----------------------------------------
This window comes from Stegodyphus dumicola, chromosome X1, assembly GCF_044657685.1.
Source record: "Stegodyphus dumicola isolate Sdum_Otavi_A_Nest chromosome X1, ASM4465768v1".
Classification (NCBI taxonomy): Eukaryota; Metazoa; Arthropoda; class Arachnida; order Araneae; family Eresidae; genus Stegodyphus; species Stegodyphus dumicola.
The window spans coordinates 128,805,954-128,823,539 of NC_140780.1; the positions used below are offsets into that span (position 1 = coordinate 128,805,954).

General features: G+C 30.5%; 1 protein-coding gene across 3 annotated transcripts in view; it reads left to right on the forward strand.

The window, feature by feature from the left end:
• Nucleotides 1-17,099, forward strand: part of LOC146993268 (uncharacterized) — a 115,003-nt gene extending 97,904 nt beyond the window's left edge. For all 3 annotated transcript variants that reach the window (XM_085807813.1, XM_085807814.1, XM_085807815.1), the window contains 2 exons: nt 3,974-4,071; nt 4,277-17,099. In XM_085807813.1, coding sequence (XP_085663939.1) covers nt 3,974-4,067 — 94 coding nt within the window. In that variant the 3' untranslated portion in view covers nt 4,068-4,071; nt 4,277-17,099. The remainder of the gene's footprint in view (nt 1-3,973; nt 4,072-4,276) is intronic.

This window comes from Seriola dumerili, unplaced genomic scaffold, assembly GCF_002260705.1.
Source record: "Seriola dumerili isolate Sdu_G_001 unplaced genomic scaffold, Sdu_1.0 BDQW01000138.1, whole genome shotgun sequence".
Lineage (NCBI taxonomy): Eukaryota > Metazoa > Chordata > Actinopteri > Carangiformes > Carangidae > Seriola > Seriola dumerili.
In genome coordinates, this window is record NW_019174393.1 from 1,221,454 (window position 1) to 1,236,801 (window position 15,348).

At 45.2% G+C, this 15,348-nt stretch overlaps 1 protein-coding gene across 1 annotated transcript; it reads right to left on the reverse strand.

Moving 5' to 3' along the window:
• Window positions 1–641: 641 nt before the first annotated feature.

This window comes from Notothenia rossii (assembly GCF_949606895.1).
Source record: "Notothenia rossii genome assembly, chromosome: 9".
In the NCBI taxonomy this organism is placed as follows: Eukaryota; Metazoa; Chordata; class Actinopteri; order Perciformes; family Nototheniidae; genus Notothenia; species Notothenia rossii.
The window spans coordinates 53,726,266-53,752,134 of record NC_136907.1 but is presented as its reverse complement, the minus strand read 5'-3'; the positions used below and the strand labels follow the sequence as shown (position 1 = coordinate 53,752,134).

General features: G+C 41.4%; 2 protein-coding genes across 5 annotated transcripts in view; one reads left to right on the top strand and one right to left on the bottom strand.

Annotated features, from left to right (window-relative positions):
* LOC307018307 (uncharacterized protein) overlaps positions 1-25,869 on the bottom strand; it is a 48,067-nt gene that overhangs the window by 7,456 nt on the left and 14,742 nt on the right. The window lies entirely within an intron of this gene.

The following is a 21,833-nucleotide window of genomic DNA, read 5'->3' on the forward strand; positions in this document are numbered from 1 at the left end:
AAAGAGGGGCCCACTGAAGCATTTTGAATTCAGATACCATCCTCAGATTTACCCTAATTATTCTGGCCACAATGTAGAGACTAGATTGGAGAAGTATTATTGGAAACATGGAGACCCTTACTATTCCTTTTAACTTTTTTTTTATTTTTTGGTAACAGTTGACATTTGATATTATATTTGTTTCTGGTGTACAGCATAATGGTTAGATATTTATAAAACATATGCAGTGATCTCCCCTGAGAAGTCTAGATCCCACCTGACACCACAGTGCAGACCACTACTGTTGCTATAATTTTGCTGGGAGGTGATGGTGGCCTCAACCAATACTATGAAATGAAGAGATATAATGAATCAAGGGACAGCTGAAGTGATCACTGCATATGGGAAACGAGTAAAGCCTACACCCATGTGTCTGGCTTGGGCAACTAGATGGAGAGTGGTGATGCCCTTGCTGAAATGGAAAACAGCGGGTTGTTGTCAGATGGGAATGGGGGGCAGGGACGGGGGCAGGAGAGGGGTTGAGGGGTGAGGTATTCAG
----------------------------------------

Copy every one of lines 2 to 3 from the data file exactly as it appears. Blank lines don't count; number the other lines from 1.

Source record: "Stegodyphus dumicola isolate Sdum_Otavi_A_Nest chromosome X1, ASM4465768v1".
Classification (NCBI taxonomy): Eukaryota; Metazoa; Arthropoda; class Arachnida; order Araneae; family Eresidae; genus Stegodyphus; species Stegodyphus dumicola.